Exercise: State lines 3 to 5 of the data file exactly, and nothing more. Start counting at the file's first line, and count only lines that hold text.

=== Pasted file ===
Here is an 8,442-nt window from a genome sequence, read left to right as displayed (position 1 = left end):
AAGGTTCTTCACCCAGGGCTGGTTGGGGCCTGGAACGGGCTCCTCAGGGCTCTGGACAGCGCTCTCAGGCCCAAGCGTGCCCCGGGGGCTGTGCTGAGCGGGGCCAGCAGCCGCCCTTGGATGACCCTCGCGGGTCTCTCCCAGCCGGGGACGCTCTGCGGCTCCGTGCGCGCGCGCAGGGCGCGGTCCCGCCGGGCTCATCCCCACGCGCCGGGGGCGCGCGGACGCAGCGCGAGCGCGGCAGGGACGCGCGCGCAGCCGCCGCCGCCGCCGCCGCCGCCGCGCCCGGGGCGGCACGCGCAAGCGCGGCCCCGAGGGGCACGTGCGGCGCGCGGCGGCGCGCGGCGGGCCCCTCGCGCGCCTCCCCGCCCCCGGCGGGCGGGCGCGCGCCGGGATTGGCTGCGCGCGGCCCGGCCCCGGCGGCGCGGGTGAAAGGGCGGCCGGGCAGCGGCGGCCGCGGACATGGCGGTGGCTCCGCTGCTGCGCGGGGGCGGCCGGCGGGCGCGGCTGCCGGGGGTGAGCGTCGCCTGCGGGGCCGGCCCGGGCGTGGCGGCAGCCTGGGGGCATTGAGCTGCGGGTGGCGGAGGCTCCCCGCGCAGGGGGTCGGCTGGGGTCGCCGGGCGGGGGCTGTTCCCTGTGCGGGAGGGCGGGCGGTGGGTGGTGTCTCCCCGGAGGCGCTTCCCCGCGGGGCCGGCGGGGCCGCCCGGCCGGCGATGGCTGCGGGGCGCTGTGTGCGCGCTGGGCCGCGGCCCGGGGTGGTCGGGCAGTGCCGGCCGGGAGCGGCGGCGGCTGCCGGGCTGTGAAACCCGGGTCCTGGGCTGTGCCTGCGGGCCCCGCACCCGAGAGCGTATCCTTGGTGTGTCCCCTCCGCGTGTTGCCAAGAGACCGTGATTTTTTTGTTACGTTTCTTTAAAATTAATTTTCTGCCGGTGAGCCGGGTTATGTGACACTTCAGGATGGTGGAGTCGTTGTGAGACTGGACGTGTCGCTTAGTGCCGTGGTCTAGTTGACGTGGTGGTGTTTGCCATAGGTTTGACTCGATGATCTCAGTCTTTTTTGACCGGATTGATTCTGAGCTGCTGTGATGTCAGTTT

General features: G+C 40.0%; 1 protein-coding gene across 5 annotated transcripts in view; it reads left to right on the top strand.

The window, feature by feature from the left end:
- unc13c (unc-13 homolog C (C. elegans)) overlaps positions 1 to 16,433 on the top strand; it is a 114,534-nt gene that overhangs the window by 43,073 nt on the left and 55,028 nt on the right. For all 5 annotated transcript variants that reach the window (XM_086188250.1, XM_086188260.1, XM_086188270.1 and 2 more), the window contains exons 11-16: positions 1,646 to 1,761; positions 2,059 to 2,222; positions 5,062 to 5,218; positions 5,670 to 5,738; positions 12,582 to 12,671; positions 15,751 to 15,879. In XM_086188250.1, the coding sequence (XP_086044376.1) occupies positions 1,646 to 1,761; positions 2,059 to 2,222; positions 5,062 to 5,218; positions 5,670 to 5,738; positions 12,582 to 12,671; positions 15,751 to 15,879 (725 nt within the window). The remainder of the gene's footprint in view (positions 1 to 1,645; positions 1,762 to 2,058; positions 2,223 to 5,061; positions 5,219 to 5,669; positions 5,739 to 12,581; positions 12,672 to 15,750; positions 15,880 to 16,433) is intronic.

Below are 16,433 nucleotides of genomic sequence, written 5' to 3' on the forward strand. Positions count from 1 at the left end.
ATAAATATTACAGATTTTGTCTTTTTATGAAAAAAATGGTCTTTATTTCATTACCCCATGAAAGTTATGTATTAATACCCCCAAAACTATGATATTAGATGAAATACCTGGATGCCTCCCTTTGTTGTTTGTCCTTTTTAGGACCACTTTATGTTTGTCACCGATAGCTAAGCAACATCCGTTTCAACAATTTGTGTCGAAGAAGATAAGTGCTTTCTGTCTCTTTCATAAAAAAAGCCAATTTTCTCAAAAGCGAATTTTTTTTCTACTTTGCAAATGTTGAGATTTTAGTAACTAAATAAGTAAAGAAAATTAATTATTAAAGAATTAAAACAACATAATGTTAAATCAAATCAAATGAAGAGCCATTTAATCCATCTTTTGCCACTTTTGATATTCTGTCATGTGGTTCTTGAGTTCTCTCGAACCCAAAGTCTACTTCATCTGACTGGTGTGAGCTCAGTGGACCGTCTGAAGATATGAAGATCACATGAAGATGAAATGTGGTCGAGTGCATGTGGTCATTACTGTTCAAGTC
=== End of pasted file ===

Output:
General features: G+C 40.0%; 1 protein-coding gene across 5 annotated transcripts in view; it reads left to right on the top strand.

The window, feature by feature from the left end:
- unc13c (unc-13 homolog C (C. elegans)) overlaps positions 1 to 16,433 on the top strand; it is a 114,534-nt gene that overhangs the window by 43,073 nt on the left and 55,028 nt on the right. For all 5 annotated transcript variants that reach the window (XM_086188250.1, XM_086188260.1, XM_086188270.1 and 2 more), the window contains exons 11-16: positions 1,646 to 1,761; positions 2,059 to 2,222; positions 5,062 to 5,218; positions 5,670 to 5,738; positions 12,582 to 12,671; positions 15,751 to 15,879. In XM_086188250.1, the coding sequence (XP_086044376.1) occupies positions 1,646 to 1,761; positions 2,059 to 2,222; positions 5,062 to 5,218; positions 5,670 to 5,738; positions 12,582 to 12,671; positions 15,751 to 15,879 (725 nt within the window). The remainder of the gene's footprint in view (positions 1 to 1,645; positions 1,762 to 2,058; positions 2,223 to 5,061; positions 5,219 to 5,669; positions 5,739 to 12,581; positions 12,672 to 15,750; positions 15,880 to 16,433) is intronic.